A sound of Being in Pitori: Max Baloyi plays U- the Space

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Tshepo ‘Gaza’ Maseko

Photo by Tshepo ‘Gaza’ Maseko

8pm, Saturday, 4th March. I just drove to Pretoria from Joburg suburbia. I’ve missed Pretoria. Yes, I still call it Pretoria – lest I forget Pretorius and his people; the injustice. But surely, I don’t want anyone else calling it that. I’ve missed the air of bravado, braids polluting the sidewalks, the smell of inequality, the brothers and sisters selling chappies on the corners. More than anything, I’ve missed the sound of Pretoria. It’s a peculiar sound that you hear when walking the streets of the city. It’s a sound composed of taxis hooting, buses making urgent stops, a random guy shouting, shutters of cameras unknown. These are things that give one perspective and I have missed having that particular perspective of what life is about. Then there is the music, influenced by so many aspects of South African life. On this Saturday it is music that has driven me to Pretoria. To a place called U- the Space at the Tshwane Arts Hub. A pianist, Max Baloyi is about to play with his trio here. We were never ready!

Just as I walk into the space I bump into Max. I have not seen him in many months. We exchange pleasantries. We are all thinkers, but Max is thinks; he thinks about time, telepathy, ontology and expectedly; one can literally hear Max’s thoughts in his music. He lectured me and some friends about how we should begin to reconsider our perception of time. How the future is only a social construct, “you don’t have to worry about it. If you take care of today and live today, tomorrow will be fine.” What Max was getting at is the idea that we live in a multi-dimensional universe. More on this later.

U- the Space is an inviting and beautiful large room within Tshwane arts hub. Before entering the room I see some familiar faces, people looking into the room through windows on this dark and cool night. Everyone seems relaxed. There is a faint light emanating from the room. Max walks towards it and soon, so does everyone else. The set up for tonight’s performance is everything a lover of music could ask for. The trio tonight is Max Baloyi on keys, Nhlanhla Radebe on bass and Bonolo Nkoane on drums. There are benches in the rectangular room. The ceiling has a black drawing that for a strange reason makes me think of Stonehenge theories about life. In the far south of the room, is a white wooden ‘U’ sat against the wall at eye-level.
There are already people sat in here, anticipating the music. They are sat on benches and chairs all over the room. There is no stage. Instead, the band is in the centre of the room. We are the stage. Max sits by the keys, adjacent to Bonolo on drums and right next to Nhlanhla on bass. Eyes and cameras lenses are piercing through the windows. We are all expecting, I have only minor clues of what I’m about to hear. I’ve only heard Max’s music once before, in a bigger band. A trio is more demanding, not only does it require technical excellence, but there’s also a sense of intimacy between the band. At U- the Space it extends to the audience that is surrounding the band.

We are quiet. Max plays a melody. It reminds me of my very first compilation of jazz tunes. As the trio plays there are two painters outside creating visual interpretations of the scene. It’s unfolding rapidly. I see people closing their eyes, as if seeing is a distraction. Just listen to the music, up-tempo, walking bass, Max improvising over the changes. Max later introduces a song to us. “Maybe it’s time to start telling your mind to think. Breathe more and everything will be fine,” Max says. The tune is titled “the future of the past” and it’s in a time signature that I think, for the most part, has come to define autonomous creation of music in South Africa, 3/4. The tune is beautiful. The room absorbs it. People are smiling.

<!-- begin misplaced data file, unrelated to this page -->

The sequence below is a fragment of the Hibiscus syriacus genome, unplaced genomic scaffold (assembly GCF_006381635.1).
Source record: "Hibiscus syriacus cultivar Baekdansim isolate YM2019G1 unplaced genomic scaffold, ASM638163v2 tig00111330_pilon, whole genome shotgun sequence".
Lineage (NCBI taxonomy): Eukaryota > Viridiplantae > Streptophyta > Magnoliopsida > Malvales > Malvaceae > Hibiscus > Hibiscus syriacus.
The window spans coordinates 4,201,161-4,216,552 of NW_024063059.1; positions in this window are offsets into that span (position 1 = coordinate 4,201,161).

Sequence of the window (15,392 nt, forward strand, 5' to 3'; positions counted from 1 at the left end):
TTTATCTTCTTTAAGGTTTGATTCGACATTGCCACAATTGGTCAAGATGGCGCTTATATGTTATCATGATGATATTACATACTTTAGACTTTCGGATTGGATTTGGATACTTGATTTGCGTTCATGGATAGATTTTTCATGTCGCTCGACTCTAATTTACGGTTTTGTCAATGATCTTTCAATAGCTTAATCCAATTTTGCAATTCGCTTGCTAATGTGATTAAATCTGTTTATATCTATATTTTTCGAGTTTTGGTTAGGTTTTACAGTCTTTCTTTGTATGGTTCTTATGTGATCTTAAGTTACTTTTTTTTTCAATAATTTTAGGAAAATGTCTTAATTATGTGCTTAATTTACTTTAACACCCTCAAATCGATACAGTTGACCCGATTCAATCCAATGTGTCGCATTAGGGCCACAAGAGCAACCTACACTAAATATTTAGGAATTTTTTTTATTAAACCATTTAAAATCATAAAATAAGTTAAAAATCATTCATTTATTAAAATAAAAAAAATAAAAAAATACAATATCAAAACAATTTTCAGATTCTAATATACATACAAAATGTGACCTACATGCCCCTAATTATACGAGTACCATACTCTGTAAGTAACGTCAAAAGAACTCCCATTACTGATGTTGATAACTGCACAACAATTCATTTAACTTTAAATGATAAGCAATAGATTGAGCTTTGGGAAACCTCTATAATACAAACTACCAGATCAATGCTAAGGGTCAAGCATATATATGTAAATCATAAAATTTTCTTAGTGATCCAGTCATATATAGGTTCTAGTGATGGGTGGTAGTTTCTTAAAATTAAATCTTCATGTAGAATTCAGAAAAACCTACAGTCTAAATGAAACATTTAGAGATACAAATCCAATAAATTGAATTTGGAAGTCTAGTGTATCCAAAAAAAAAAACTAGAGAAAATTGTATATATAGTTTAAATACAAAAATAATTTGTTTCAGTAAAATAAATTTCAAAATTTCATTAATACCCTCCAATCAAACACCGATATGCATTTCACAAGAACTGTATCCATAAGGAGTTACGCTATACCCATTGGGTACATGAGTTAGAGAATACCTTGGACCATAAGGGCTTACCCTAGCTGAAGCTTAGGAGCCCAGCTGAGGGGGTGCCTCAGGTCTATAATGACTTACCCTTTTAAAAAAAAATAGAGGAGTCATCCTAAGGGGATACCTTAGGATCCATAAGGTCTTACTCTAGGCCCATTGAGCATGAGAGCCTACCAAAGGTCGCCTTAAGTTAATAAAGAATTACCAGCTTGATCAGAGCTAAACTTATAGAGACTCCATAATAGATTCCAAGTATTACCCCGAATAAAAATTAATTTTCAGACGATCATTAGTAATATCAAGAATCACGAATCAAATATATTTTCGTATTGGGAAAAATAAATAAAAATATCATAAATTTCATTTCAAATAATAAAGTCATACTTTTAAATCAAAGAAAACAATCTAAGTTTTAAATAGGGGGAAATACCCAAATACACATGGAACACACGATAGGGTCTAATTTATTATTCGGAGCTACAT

Max Baloyi composes beautiful music. They play a tune that he has titled “My father was a great man.” In introducing the tune he explains that “was” refers to the past, but through honest reflection he has realised that his father continues to be a great man through him. Nothing ceases to exist. “My father was and is a great man”. The melody is so catchy yet very creative. I instantly adore it. Max sets his eyes on Nhlanhla, whose spectacles are hanging by the nose. Max improvises over the changes. Bonolo accompanies him, listening intently, ever smiling – seemingly overjoyed by what he is hearing and what he is contributing in this collaboration. I presume words could never explain the feeling of “clicking” with another musician.

The band would later play tunes in dedication to Max’s mentor, Pops Mohamed as well as Sisa Sopazi, a friend and drummer that passed away. Yet, this evening has been one of joy. Max’s compositions offer a different perspective to approaching music and art in South Africa. Words can only go so far. Get some perspective. Meet the man that offers “the future of the past.” Visit U- the Space.

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About Author

Thabiso Legodi

I am a 25 year old from Soshanguve, Pretoria. My interests are in the arts, culture, race and gender relations as well as issues of belonging. I am currently a post-graduate student at the University of Pretoria about to complete my Masters in Anthropology. In the past three years I have taught an undergraduate course on sex and sexuality at the University of Pretoria. In my free time I read and write about current affairs and perform as a musician. I hope to contribute to social change through literature, which I value in its ability to provide various perspectives to a single situation.

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